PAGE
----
Within the space of eight days beginning last Monday, four Guyanese women lay dead at the hands of loved ones and former loved ones. This as the global community gears up for the annual 16 Days of Activism against Gender-Based Violence.
Commencing on November 25, the International Day for the Elimination of Violence against Women, and culminating on December 10, Human Rights Day, the 16 Days of Activism campaign has been a steadfast international initiative since 1991. Started by activists at the inauguration of the Women’s Global Leadership Institute, it is intended as a powerful strategy, uniting individuals and organisations worldwide in the shared mission to prevent and eradicate gender-based violence. But it is hard to see how effective this campaign has really been as violence against women continues to leave many scars and claim many lives, locally and around the globe.
The United Nations defines violence against women as “any act of gender-based violence that results in, or is likely to result in physical, sexual, or mental harm or suffering to women, including threats of such acts, coercion or arbitrary deprivation of liberty, whether occurring in public or in private life”.
Estimates published by the World Health Organisation (WHO) indicate that globally about 1 in 3 (30 per cent) of women worldwide have been subjected to either physical and/or sexual intimate partner violence or non-partner sexual violence in their lifetime. Most of this violence is intimate partner violence. Worldwide, almost one third (27 per cent ) of women aged 15-49 years who have been in a relationship report that they have been subjected to some form of physical and/or sexual violence by their intimate partner.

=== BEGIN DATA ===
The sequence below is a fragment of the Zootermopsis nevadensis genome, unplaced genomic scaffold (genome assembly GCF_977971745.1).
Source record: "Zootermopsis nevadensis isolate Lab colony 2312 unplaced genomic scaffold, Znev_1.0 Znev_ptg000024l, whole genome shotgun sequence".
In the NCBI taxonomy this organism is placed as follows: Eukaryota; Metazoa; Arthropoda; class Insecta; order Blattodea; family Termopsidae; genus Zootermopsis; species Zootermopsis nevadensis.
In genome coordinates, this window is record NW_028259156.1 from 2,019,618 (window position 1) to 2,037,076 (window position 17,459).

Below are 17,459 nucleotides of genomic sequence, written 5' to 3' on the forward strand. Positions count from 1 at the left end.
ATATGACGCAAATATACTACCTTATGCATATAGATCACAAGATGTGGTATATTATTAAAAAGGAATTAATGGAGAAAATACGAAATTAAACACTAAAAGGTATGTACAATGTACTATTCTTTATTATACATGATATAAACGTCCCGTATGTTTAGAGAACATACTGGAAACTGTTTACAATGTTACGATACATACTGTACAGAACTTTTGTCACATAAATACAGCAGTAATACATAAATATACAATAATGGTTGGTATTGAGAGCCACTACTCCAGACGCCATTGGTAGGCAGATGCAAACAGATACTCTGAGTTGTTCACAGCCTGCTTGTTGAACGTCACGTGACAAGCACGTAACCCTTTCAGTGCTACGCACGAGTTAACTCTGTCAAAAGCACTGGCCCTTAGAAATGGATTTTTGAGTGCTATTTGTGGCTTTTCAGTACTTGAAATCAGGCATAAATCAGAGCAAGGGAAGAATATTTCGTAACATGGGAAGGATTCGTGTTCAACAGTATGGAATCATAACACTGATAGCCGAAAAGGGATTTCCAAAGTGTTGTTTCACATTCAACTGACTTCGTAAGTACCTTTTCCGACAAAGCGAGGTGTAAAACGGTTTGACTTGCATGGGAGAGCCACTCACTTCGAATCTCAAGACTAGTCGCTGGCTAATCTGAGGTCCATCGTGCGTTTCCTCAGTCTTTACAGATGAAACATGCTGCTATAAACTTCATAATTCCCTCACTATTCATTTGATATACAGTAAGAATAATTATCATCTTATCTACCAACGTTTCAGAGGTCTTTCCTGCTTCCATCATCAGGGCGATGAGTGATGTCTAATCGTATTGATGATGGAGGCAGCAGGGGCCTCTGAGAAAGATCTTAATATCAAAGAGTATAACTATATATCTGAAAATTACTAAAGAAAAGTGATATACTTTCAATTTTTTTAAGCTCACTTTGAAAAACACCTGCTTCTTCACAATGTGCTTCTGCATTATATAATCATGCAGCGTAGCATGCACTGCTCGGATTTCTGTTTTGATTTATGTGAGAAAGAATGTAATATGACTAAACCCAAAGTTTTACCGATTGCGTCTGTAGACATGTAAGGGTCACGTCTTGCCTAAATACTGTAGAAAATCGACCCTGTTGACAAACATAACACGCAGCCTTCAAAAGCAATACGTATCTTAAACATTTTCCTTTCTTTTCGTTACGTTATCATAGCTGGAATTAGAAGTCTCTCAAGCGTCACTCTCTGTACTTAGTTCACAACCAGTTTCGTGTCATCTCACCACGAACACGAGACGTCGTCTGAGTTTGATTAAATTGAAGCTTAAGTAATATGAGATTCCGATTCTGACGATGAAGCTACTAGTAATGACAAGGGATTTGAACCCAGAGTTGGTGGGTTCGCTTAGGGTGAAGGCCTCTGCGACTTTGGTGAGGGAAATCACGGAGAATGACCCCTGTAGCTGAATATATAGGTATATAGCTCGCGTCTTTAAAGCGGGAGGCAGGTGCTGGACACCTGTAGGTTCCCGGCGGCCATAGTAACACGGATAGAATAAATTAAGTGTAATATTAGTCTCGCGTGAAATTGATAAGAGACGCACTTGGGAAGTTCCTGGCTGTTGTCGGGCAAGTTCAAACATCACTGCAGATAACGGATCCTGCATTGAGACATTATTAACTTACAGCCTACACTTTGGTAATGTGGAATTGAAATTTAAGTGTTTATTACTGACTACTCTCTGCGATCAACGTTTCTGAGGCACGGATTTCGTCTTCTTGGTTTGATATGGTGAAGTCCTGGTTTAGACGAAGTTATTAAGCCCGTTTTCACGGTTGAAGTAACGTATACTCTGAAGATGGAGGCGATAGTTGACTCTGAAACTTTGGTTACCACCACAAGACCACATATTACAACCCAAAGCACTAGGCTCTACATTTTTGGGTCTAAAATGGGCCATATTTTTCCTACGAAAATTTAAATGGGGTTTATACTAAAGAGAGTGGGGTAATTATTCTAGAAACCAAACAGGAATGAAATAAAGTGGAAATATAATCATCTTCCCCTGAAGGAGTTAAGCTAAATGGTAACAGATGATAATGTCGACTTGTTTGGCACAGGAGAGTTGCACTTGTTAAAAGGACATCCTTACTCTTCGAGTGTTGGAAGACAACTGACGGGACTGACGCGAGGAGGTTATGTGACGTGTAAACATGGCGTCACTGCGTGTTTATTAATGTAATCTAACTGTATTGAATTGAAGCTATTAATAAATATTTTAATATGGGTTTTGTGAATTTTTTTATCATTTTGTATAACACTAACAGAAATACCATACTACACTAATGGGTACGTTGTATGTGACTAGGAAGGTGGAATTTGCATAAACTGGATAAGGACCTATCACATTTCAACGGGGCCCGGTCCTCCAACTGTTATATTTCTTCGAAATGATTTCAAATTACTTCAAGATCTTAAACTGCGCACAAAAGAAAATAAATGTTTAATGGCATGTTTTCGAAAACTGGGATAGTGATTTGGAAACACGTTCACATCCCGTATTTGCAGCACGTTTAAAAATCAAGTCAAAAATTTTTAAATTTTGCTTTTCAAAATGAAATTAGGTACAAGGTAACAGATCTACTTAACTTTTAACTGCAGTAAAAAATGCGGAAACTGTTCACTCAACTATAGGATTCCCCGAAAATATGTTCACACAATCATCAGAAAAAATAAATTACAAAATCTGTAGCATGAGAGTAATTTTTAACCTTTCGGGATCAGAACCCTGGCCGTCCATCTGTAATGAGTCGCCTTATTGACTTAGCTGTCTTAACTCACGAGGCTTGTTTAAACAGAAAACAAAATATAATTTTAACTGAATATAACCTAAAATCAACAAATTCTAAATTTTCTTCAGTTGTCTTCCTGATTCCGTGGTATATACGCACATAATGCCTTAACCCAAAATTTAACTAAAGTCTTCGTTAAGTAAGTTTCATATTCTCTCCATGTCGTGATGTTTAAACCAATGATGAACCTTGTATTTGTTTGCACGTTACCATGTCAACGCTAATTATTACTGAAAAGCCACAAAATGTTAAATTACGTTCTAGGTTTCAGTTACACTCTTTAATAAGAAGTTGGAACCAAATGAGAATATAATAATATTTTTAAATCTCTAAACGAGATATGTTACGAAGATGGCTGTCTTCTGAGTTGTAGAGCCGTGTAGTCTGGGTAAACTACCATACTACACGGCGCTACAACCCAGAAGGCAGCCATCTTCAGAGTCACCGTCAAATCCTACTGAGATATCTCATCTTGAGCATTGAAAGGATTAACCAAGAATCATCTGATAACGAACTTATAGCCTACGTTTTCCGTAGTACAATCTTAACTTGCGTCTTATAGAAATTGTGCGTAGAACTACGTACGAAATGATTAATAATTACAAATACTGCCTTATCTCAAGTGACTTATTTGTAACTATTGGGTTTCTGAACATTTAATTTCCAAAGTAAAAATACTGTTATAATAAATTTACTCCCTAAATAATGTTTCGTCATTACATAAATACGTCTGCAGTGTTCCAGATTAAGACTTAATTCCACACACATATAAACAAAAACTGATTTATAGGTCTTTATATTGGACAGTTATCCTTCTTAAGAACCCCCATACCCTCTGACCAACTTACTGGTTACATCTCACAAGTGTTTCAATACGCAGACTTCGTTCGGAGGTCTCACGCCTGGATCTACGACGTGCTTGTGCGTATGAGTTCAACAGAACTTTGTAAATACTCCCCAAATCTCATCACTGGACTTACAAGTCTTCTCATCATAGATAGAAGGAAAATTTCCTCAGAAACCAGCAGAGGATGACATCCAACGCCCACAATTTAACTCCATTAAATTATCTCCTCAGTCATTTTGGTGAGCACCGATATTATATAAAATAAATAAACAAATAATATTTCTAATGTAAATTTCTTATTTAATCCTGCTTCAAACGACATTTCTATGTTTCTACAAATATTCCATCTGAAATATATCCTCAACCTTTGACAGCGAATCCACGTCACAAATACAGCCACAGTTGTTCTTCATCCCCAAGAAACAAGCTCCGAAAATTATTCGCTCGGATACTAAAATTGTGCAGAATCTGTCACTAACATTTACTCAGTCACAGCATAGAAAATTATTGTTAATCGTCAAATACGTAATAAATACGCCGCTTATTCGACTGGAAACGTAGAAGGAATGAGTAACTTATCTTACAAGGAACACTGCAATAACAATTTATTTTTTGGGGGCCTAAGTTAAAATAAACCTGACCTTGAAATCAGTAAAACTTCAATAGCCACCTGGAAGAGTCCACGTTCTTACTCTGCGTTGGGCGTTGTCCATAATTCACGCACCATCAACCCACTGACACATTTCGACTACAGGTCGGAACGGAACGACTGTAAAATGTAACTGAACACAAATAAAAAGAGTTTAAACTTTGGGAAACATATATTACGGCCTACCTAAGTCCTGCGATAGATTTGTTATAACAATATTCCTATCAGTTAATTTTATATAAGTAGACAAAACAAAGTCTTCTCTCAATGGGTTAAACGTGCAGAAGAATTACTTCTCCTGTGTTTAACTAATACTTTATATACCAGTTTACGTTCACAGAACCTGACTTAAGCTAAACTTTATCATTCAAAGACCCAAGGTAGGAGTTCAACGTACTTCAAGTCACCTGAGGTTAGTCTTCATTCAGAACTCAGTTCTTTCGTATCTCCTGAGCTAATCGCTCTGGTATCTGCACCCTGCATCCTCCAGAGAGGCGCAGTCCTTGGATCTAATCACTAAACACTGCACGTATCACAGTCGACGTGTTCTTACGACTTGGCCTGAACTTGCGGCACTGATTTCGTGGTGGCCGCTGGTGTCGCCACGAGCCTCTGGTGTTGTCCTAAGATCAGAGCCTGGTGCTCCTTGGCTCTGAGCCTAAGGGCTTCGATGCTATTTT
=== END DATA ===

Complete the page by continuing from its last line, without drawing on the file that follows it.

Globally, as many as 38 per cent of all murders of women are committed by intimate partners. In addition to intimate partner violence, globally, six per cent of women report having been sexually assaulted by someone other than a partner, although data for non-partner sexual violence is more limited. Intimate partner and sexual violence are mostly perpetrated by men against women.
The social and economic costs of intimate partner and sexual violence are enormous and have ripple effects throughout society. Women may suffer isolation, inability to work, loss of wages, lack of participation in regular activities and limited ability to care for themselves and their children.
And when the mental aspect and the impact this violence has on children are considered, humanity can ill-afford the havoc it wreaks. Children who grow up in families where there is violence may suffer a range of behavioural and emotional disturbances. These can also be associated with perpetrating or experiencing violence later in life. Intimate partner violence has also been associated with higher rates of infant and child mortality and morbidity.
So why have we not eliminated this monstrous malfeasance of human behaviour after 32 years of global effort, some may ask. The answer to that question is the problem lies rooted in human behaviour and human behaviour can be very difficult to change.
In support of the 16 Days of Activism, the United Nations Secretary General, in 2008, launched the campaign UNITE by 2030 to End Violence against Women, which runs parallel to the 16 Days of Activism.
The global theme of this year’s 16 Days of Activism against Gender-based Violence is “UNITE! Invest to prevent violence against women and girls”.
Let us redouble our efforts to not only call for the prevention and elimination of violence against women and girls but to achieve it. Let us UNITE to end violence against women. This year’s campaign calls on citizens to show how much they care about ending violence against women and girls by sharing the actions they are taking to create a world free from violence towards women. It also calls on Governments worldwide to share how they are investing in gender-based violence prevention.